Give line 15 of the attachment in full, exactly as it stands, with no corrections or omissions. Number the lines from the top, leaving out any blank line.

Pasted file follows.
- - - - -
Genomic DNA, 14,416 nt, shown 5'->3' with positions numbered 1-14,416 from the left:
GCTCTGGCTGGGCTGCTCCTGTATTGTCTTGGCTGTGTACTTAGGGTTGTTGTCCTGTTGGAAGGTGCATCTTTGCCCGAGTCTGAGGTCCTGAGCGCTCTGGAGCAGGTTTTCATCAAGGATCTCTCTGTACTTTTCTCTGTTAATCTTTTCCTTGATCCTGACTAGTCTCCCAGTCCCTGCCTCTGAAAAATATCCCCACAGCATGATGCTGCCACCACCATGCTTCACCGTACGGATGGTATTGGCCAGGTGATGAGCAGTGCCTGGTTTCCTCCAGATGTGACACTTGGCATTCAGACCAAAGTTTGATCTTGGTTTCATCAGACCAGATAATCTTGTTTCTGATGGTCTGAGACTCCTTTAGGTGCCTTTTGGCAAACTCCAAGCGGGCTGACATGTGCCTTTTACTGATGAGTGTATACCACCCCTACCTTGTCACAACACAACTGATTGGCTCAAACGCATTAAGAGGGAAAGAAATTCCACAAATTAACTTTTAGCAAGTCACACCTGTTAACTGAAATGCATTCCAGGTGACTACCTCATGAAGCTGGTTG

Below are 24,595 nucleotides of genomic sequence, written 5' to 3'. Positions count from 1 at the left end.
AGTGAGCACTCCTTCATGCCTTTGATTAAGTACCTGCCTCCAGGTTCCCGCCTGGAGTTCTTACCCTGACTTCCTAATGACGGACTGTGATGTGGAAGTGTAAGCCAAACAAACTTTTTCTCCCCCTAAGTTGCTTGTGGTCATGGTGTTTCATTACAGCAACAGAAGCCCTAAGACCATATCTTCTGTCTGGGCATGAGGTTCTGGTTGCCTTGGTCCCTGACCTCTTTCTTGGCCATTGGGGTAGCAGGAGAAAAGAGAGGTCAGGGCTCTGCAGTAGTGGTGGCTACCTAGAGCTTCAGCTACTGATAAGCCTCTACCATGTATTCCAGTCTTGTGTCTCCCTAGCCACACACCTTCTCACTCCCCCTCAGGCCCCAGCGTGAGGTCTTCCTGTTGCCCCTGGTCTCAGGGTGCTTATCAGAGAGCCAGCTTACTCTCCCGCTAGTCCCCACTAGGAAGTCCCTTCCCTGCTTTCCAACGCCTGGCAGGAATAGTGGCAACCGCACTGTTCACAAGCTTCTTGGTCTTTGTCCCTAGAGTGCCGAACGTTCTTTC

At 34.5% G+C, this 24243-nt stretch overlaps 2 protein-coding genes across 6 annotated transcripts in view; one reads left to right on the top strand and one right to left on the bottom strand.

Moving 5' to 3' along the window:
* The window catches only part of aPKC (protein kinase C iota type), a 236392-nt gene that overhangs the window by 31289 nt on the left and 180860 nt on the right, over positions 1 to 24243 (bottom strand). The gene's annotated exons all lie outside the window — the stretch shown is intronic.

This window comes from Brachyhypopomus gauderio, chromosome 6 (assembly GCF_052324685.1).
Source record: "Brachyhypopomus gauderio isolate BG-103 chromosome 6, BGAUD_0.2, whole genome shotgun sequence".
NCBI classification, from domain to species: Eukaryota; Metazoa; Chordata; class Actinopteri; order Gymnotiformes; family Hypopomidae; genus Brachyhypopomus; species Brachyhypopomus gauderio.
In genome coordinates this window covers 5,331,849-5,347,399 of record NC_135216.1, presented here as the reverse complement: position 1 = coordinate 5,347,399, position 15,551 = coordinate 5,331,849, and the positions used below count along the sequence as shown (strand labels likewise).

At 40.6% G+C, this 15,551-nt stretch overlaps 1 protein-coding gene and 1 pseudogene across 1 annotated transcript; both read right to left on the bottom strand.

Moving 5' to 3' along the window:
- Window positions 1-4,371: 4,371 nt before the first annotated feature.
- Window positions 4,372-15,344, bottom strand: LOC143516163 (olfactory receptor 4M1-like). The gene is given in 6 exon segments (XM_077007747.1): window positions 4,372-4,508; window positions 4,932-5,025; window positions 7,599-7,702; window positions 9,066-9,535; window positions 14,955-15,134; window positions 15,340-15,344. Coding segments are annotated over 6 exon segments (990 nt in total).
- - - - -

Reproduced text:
- Window positions 4,372-15,344, bottom strand: LOC143516163 (olfactory receptor 4M1-like). The gene is given in 6 exon segments (XM_077007747.1): window positions 4,372-4,508; window positions 4,932-5,025; window positions 7,599-7,702; window positions 9,066-9,535; window positions 14,955-15,134; window positions 15,340-15,344. Coding segments are annotated over 6 exon segments (990 nt in total).